Independent Online

Friday, May 20, 2022

Like us on FacebookFollow us on TwitterView weather by locationView market indicators

Cape Town’s battered men

Lucinda Evans opened a Safe House for Men in Cape Town in an effort to raise awareness around GBV and men who fall victim to it Picture - Tracey Adams/African News Agency (ANA)

Lucinda Evans opened a Safe House for Men in Cape Town in an effort to raise awareness around GBV and men who fall victim to it Picture - Tracey Adams/African News Agency (ANA)

Published Nov 21, 2021

Share

THE stereotype “men don’t cry” is harmful and detrimental in the fight against abuse of men and boys, warn gender-based violence activists.

This is the sentiment of gender-based violence activist Lucinda Evans who has opened a safe house for abused men and LGBTQ+ people.

Story continues below Advertisement

“The problem with society is that we always tell our young boys that ‘boys and men don’t cry’ and this is why we sit with problems that we faced with today, such as abused men, who are afraid to speak out,” said Evans.

November, the Men’s Awareness Health Month, usually focuses on the body but what of men and boys who suffer abuse. Domestic abuse against men can take the form of physical violence, emotional, verbal, or sexual abuse.

But abuse among men is under reported or men find it difficult to seek help because of society stereotypes such as “men can handle the punch, are not sissies and don't need help”.

Story continues below Advertisement

It is for this reason that Evans, decided to open the safe house.

Lucinda Evans opened a Safe House for Men in Cape Town in an effort to raise awareness around GBV and men who fall victim to it Picture - Tracey Adams/African News Agency (ANA)

The safe house, which will be located in the greater Retreat area, will officially start taking in people from Friday.

Evans explained that the project made her dig deep within her own insecurities to come to a point of realisation.

Story continues below Advertisement

“I asked myself, what does it mean to be a gender-based activist? I always spoke about truth to power. The truth is that abuse in men is the same as abuse in women and children. It's just that they have a penis and not a vagina.”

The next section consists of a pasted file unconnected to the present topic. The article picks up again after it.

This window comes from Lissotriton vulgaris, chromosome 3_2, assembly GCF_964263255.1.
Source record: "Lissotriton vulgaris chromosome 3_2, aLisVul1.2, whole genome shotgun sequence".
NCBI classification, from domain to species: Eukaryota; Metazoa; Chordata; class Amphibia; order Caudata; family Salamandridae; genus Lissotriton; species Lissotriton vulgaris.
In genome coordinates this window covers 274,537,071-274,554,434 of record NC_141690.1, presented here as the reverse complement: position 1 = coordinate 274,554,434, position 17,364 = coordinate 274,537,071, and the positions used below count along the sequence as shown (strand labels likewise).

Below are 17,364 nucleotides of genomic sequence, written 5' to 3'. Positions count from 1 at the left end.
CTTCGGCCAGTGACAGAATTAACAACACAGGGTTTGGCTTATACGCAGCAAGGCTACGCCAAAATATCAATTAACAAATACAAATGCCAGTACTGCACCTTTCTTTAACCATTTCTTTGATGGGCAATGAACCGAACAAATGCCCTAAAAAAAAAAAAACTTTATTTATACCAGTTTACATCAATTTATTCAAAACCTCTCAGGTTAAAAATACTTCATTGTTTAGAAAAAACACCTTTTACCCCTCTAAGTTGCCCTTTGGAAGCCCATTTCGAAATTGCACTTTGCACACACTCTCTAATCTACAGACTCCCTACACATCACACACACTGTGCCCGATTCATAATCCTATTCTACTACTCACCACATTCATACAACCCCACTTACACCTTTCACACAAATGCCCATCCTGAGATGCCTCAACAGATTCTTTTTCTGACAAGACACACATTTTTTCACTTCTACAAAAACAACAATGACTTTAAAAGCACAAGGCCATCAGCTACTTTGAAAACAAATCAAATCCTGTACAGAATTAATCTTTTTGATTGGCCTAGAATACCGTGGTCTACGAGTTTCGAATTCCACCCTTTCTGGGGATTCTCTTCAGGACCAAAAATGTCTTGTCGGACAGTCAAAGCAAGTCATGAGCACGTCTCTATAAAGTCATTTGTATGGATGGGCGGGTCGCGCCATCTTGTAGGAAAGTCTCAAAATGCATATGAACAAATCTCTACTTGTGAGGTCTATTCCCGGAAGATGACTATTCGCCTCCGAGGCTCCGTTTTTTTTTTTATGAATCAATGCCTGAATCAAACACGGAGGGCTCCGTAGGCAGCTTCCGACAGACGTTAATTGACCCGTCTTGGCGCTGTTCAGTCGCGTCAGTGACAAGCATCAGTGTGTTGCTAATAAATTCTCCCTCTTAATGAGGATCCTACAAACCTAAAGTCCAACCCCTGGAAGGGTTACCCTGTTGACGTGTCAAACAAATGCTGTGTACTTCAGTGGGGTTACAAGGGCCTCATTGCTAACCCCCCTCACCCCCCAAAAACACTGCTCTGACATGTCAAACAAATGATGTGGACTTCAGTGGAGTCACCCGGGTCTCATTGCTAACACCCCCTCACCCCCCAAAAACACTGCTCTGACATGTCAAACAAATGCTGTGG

Evans said that’s when she realised that she wasn't doing enough to advocate for the opposite sex.

“They (men) also have the same rights as women and when they get abused its that same rights that gets violated and most of the time they don’t have that ear who listens to them, or they are faced with a stigma of having to take the blow like a man, or being called a m*ffie.

Story continues below Advertisement

“The point is gender-based violence doesn't identify with a certain genitalia, it doesn't choose and neither should we.”

Sandy Schuter-Flowers, Strandfontein CPF chairperson, who works with many victims agreed with Evans, adding that more needed to be done to break the stigma around abused men.

“We are not watering down domestic abuse in women and also children, we are just saying that the situation at hand is also very real and needs to be noticed.

“Very rarely do we find that crimes against men are being spoken about and its because everyone presumes they should take the pain like a ’man’.”

Strandfontein CPF chairperson, Sandy Schuter Flowers says she is happy about the safe house that is opening. Picture supplied

Schuter-Flowers added that she also dealt with many cases where men were not only being verbally and physically abused, but also mentally and emotionally.

“Men also get body shamed, get told they are too fat, that they have small penises, or that they are ugly ... this leaves emotional scarring, just as it does for women.

“This is why we have a desk at the Strandfontein police station where we are open to any case of domestic violence or abuse, whether you are a female, male or belong to the LGBTQ+ community.

“Abuse is not only physical, it is emotional, verbal and mental and its a violation of ones human rights, regardless of your gender.”

A man who survived abuse explained that things started getting bad when he lost his job due to the pandemic.

He said that his wife started calling him names, saying he was useless and also denied him access to the toilet or food.

He said that his wife took out a protection order against him because he urinated in the yard and when he tried to do the same, the police refused.

The man now lives in his car and has to wait until next year to state his case in court with regards to his wife’s interdict.

Schuter-Flowers said this was why it’s important that men also have safe houses.

“I want to know is there help for men, like there’s help for women? How do they prove that they getting abused? And where do they go to when they are abused or thrown out?

“That is why I can say with a thankful heart to Lucinda, that she is doing the right thing and taking the right steps, because she is not only talking but also walking!”

SA Human Rights Commissioner Chris Nissen. Picture Henk Kruger ANA

Western Cape Commissioner for the South African Human Rights Commission, Chris Nissen said the problem was also because SA was a dysfunctional society where violence had become a norm.

“Again we don't push aside how big of a problem violence against women and children is, but we also have to admit that there are men and members of the LGBTQIA+ community who experience domestic violence.

“Mainly we see economic factors play a role here, but we also have to look at how we raise our boys and girls. We need to change the stigma that boys don't cry and we need to stop withdrawing cases against our abusers.

“The point is, any violence, against anyone is a criminal offence,” said Nissen.

The safe house will operate on basis of referrals and will be a place of healing to victims for seven days before they move to a more permanent shelter.

Share